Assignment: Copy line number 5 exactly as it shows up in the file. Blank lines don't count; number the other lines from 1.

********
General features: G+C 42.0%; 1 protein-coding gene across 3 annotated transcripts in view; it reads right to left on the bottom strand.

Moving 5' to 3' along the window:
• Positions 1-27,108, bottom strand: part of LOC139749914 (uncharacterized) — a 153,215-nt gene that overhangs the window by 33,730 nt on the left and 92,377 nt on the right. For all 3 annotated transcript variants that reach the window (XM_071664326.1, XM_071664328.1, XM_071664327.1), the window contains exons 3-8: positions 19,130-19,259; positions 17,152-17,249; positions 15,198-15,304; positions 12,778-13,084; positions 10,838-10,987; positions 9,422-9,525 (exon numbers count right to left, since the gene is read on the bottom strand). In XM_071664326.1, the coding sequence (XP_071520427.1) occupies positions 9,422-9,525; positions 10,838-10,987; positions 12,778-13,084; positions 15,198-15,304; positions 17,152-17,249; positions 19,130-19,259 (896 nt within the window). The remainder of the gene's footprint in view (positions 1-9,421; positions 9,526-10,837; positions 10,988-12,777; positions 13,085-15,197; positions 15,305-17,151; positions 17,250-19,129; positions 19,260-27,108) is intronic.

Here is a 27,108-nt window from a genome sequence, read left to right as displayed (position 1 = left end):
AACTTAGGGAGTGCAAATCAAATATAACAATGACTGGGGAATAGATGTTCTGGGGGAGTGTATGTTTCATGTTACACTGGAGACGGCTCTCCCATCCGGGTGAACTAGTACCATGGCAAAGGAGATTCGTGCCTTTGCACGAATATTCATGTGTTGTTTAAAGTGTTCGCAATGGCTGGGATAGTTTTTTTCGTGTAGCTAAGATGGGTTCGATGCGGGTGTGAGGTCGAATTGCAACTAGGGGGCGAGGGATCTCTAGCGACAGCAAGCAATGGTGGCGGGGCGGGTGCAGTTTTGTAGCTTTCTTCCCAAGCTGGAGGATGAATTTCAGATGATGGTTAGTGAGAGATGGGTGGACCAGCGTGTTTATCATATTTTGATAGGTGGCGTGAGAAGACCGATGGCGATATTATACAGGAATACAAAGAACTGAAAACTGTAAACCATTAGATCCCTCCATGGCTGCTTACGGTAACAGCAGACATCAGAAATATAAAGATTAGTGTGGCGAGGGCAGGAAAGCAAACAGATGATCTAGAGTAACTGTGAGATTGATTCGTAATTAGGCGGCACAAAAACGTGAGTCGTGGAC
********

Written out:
AACTTAGGGAGTGCAAATCAAATATAACAATGACTGGGGAATAGATGTTCTGGGGGAGTGTATGTTTCATGTTACACTGGAGACGGCTCTCCCATCCGGGTGAACTAGTACCATGGCAAAGGAGATTCGTGCCTTTGCACGAATATTCATGTGTTGTTTAAAGTGTTCGCAATGGCTGGGATAGTTTTTTTCGTGTAGCTAAGATGGGTTCGATGCGGGTGTGAGGTCGAATTGCAACTAGGGGGCGAGGGATCTCTAGCGACAGCAAGCAATGGTGGCGGGGCGGGTGCAGTTTTGTAGCTTTCTTCCCAAGCTGGAGGATGAATTTCAGATGATGGTTAGTGAGAGATGGGTGGACCAGCGTGTTTATCATATTTTGATAGGTGGCGTGAGAAGACCGATGGCGATATTATACAGGAATACAAAGAACTGAAAACTGTAAACCATTAGATCCCTCCATGGCTGCTTACGGTAACAGCAGACATCAGAAATATAAAGATTAGTGTGGCGAGGGCAGGAAAGCAAACAGATGATCTAGAGTAACTGTGAGATTGATTCGTAATTAGGCGGCACAAAAACGTGAGTCGTGGAC